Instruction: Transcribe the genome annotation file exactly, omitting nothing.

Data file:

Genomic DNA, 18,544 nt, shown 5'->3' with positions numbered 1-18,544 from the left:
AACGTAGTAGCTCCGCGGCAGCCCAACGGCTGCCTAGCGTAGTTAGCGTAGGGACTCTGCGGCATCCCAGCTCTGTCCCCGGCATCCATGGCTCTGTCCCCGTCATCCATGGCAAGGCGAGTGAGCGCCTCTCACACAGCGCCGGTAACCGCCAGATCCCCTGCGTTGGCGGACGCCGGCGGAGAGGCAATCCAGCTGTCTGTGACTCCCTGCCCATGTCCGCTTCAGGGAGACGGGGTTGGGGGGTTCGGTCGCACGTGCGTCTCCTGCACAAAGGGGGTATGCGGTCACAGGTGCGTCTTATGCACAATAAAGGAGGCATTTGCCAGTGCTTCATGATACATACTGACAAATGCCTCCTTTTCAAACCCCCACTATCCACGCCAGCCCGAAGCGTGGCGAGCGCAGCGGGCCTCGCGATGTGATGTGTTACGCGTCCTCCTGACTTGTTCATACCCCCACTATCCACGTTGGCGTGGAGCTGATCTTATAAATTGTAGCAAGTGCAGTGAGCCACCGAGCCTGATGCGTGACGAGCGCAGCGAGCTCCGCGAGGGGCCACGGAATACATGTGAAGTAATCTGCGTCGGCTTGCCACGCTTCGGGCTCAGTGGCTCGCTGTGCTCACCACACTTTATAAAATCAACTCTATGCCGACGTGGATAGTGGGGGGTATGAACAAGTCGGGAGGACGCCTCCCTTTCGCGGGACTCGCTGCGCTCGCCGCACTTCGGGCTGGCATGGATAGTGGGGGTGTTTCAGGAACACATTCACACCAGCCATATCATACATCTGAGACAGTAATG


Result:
Genomic DNA, 18,544 nt, shown 5'->3' with positions numbered 1-18,544 from the left:
AACGTAGTAGCTCCGCGGCAGCCCAACGGCTGCCTAGCGTAGTTAGCGTAGGGACTCTGCGGCATCCCAGCTCTGTCCCCGGCATCCATGGCTCTGTCCCCGTCATCCATGGCAAGGCGAGTGAGCGCCTCTCACACAGCGCCGGTAACCGCCAGATCCCCTGCGTTGGCGGACGCCGGCGGAGAGGCAATCCAGCTGTCTGTGACTCCCTGCCCATGTCCGCTTCAGGGAGACGGGGTTGGGGGGTTCGGTCGCACGTGCGTCTCCTGCACAAAGGGGGTATGCGGTCACAGGTGCGTCTTATGCACAATAAAGGAGGCATTTGCCAGTGCTTCATGATACATACTGACAAATGCCTCCTTTTCAAACCCCCACTATCCACGCCAGCCCGAAGCGTGGCGAGCGCAGCGGGCCTCGCGATGTGATGTGTTACGCGTCCTCCTGACTTGTTCATACCCCCACTATCCACGTTGGCGTGGAGCTGATCTTATAAATTGTAGCAAGTGCAGTGAGCCACCGAGCCTGATGCGTGACGAGCGCAGCGAGCTCCGCGAGGGGCCACGGAATACATGTGAAGTAATCTGCGTCGGCTTGCCACGCTTCGGGCTCAGTGGCTCGCTGTGCTCACCACACTTTATAAAATCAACTCTATGCCGACGTGGATAGTGGGGGGTATGAACAAGTCGGGAGGACGCCTCCCTTTCGCGGGACTCGCTGCGCTCGCCGCACTTCGGGCTGGCATGGATAGTGGGGGTGTTTCAGGAACACATTCACACCAGCCATATCATACATCTGAGACAGTAATG